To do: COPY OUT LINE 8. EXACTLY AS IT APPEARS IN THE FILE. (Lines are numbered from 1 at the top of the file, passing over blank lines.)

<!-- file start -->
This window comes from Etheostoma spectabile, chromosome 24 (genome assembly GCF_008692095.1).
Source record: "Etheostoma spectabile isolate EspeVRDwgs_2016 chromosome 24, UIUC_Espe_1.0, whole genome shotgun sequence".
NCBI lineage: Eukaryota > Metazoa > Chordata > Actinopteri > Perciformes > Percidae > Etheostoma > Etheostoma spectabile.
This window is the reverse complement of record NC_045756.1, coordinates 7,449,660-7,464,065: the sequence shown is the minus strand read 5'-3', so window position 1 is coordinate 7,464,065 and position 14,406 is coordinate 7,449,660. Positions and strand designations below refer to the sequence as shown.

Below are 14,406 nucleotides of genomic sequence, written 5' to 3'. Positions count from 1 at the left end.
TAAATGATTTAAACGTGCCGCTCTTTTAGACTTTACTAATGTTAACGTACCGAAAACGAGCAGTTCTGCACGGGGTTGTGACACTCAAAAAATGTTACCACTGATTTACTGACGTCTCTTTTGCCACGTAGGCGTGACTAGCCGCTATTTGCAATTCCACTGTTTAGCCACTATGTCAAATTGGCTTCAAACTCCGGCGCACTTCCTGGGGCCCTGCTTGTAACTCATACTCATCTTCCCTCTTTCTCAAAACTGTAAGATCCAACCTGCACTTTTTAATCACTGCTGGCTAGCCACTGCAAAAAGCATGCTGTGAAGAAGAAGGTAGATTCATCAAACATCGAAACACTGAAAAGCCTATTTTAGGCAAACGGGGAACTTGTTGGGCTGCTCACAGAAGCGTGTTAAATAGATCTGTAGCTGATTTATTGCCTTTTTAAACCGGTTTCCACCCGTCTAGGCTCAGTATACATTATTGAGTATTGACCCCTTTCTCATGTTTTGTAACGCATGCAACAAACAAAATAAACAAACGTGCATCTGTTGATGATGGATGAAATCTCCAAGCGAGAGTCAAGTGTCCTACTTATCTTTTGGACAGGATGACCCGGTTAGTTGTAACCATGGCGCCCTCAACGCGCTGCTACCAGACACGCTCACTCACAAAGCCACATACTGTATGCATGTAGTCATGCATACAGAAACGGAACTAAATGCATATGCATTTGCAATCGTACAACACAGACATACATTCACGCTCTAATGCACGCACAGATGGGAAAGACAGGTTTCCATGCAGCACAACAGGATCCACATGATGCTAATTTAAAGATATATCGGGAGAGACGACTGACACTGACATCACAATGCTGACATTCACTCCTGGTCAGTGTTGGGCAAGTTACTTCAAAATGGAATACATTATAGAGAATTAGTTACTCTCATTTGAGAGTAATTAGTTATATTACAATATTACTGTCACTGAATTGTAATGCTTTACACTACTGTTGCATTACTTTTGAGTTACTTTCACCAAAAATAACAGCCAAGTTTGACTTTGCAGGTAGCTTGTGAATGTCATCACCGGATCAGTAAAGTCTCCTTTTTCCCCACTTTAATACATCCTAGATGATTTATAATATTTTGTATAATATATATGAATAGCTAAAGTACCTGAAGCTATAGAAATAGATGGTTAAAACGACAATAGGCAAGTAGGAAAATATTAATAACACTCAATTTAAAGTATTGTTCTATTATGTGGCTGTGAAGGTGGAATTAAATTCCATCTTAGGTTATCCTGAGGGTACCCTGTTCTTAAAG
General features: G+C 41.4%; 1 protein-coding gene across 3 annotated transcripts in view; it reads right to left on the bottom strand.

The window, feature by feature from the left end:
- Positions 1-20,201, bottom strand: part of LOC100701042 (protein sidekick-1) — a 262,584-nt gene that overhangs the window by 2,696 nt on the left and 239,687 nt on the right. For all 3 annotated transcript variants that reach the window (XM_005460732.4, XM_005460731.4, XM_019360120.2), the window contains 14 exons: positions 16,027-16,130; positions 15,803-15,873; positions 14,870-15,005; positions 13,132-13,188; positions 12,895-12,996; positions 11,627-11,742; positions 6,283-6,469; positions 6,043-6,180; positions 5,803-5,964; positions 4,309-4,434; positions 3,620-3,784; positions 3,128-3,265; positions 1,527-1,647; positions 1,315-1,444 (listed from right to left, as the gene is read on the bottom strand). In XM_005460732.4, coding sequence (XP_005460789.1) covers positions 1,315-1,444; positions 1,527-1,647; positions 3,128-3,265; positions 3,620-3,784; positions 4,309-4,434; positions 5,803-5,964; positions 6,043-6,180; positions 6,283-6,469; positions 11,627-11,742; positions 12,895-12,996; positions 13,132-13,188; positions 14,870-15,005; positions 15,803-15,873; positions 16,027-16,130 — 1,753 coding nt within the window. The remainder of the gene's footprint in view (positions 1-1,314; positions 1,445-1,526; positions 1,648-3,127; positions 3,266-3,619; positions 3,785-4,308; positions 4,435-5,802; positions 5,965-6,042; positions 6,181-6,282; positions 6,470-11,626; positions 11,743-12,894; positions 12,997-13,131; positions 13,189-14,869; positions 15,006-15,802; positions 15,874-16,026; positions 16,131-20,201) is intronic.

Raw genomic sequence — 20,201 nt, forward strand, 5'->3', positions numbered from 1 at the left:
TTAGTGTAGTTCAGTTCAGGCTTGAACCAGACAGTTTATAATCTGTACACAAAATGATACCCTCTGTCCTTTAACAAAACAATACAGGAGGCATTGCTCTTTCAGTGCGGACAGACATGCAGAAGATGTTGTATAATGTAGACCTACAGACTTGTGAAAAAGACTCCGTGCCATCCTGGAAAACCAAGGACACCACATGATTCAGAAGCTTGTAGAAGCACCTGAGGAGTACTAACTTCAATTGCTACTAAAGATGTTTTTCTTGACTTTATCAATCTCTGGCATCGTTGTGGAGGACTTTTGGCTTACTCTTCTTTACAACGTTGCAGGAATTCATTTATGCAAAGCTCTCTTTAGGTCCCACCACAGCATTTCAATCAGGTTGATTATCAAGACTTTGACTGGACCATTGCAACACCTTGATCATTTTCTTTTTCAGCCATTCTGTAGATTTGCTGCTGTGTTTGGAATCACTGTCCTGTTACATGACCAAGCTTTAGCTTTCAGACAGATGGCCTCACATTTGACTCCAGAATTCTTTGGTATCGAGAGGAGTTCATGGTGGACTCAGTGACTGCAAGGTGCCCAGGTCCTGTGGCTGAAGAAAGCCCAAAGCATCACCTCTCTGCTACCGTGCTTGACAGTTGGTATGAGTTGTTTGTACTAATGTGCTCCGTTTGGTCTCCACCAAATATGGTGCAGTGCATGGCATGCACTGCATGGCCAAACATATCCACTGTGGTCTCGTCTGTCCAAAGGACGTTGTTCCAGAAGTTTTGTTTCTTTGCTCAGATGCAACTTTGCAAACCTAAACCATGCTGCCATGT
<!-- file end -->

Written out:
The window, feature by feature from the left end: